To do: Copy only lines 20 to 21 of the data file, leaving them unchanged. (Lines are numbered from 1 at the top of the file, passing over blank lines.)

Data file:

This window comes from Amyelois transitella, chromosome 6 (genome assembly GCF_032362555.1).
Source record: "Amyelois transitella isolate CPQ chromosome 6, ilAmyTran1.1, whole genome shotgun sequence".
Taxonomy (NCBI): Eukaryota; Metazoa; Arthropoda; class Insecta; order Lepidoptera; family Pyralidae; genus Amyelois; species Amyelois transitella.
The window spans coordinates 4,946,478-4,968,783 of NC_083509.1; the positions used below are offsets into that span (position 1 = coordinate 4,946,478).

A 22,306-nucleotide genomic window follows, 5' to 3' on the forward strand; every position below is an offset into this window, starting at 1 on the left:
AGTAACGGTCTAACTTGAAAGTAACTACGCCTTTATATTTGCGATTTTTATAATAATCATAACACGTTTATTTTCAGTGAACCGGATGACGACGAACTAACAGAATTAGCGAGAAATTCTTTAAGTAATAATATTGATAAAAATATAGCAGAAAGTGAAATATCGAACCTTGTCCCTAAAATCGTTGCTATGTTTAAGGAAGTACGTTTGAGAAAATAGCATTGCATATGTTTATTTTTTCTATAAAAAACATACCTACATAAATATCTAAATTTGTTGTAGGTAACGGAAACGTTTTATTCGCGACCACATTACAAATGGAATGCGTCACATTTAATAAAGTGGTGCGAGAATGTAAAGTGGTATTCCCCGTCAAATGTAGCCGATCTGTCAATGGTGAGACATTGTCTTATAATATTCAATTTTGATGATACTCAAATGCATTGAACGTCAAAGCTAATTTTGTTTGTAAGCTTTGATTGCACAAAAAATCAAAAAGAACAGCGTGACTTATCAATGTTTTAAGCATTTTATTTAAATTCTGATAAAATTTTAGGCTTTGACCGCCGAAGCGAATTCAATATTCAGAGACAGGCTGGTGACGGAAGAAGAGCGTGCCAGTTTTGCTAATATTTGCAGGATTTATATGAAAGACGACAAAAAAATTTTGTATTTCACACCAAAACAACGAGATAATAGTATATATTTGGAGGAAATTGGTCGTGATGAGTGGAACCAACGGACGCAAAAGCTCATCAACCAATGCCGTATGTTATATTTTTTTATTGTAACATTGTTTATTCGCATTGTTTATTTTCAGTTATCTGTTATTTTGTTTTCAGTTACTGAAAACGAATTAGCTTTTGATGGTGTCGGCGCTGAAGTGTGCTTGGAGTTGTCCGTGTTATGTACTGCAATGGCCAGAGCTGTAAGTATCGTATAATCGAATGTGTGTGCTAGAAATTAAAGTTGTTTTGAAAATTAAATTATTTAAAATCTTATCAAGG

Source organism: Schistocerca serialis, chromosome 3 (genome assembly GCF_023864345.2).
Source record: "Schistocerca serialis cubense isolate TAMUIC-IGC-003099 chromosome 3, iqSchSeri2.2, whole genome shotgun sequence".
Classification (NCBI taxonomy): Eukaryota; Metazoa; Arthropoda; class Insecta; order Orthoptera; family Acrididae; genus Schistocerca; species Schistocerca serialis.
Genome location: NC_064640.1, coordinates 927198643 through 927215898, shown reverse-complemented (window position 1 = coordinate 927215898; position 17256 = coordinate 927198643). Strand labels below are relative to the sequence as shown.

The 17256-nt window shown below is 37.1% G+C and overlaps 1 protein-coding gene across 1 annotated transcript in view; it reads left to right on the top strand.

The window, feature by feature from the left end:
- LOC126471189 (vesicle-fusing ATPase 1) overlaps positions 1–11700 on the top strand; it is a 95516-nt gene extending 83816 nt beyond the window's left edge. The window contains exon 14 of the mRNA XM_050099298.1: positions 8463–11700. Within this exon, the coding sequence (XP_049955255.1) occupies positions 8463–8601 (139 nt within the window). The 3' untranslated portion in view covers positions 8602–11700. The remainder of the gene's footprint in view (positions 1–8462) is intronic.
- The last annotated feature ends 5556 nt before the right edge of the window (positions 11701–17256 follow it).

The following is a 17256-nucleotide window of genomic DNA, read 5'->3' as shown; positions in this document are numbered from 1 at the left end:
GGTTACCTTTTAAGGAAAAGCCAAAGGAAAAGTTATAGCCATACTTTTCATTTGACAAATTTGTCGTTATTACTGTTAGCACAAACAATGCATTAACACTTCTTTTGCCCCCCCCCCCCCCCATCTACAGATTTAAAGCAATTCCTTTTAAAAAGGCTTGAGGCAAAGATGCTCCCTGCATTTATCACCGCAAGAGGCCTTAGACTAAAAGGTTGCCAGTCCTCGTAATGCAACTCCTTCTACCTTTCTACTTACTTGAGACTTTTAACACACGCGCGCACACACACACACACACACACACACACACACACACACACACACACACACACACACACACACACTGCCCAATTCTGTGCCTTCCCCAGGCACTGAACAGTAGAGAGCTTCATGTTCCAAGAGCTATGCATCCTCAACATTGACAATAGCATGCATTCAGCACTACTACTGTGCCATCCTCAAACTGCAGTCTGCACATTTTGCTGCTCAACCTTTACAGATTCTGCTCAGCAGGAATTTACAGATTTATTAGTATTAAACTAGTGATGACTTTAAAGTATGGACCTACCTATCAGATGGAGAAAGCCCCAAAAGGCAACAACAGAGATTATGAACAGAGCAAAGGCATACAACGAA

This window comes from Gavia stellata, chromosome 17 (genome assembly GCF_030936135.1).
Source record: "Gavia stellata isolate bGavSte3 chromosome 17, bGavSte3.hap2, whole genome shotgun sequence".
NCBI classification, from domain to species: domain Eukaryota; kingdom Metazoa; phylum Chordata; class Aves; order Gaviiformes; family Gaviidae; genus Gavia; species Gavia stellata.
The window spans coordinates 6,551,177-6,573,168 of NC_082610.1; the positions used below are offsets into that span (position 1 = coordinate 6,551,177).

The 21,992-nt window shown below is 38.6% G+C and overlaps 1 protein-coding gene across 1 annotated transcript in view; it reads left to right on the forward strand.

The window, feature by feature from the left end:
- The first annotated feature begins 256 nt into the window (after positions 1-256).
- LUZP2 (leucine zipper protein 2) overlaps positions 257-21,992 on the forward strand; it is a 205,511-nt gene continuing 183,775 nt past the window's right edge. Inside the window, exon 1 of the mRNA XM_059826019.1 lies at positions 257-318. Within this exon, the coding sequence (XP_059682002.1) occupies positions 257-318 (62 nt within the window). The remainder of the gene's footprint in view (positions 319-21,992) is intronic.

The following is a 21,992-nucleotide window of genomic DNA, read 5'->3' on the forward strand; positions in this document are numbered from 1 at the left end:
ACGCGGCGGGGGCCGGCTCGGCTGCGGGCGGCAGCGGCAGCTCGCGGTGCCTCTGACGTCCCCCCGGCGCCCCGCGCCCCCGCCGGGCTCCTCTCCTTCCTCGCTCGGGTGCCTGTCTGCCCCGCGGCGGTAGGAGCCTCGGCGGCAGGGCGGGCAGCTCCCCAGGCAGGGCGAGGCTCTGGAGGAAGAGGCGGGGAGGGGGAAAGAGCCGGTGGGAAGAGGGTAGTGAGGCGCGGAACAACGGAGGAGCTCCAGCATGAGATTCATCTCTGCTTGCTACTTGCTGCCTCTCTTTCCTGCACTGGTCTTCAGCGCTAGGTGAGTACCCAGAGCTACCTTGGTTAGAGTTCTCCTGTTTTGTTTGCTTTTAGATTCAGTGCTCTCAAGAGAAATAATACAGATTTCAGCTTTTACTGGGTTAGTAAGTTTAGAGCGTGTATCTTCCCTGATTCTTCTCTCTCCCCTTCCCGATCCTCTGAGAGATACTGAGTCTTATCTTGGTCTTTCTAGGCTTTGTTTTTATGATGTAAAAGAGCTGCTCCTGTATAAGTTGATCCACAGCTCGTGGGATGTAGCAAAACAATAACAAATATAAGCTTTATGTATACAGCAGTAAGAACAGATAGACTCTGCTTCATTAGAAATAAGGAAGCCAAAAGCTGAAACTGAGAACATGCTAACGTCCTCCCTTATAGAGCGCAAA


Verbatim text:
The window spans coordinates 6,551,177-6,573,168 of NC_082610.1; the positions used below are offsets into that span (position 1 = coordinate 6,551,177).

The 21,992-nt window shown below is 38.6% G+C and overlaps 1 protein-coding gene across 1 annotated transcript in view; it reads left to right on the forward strand.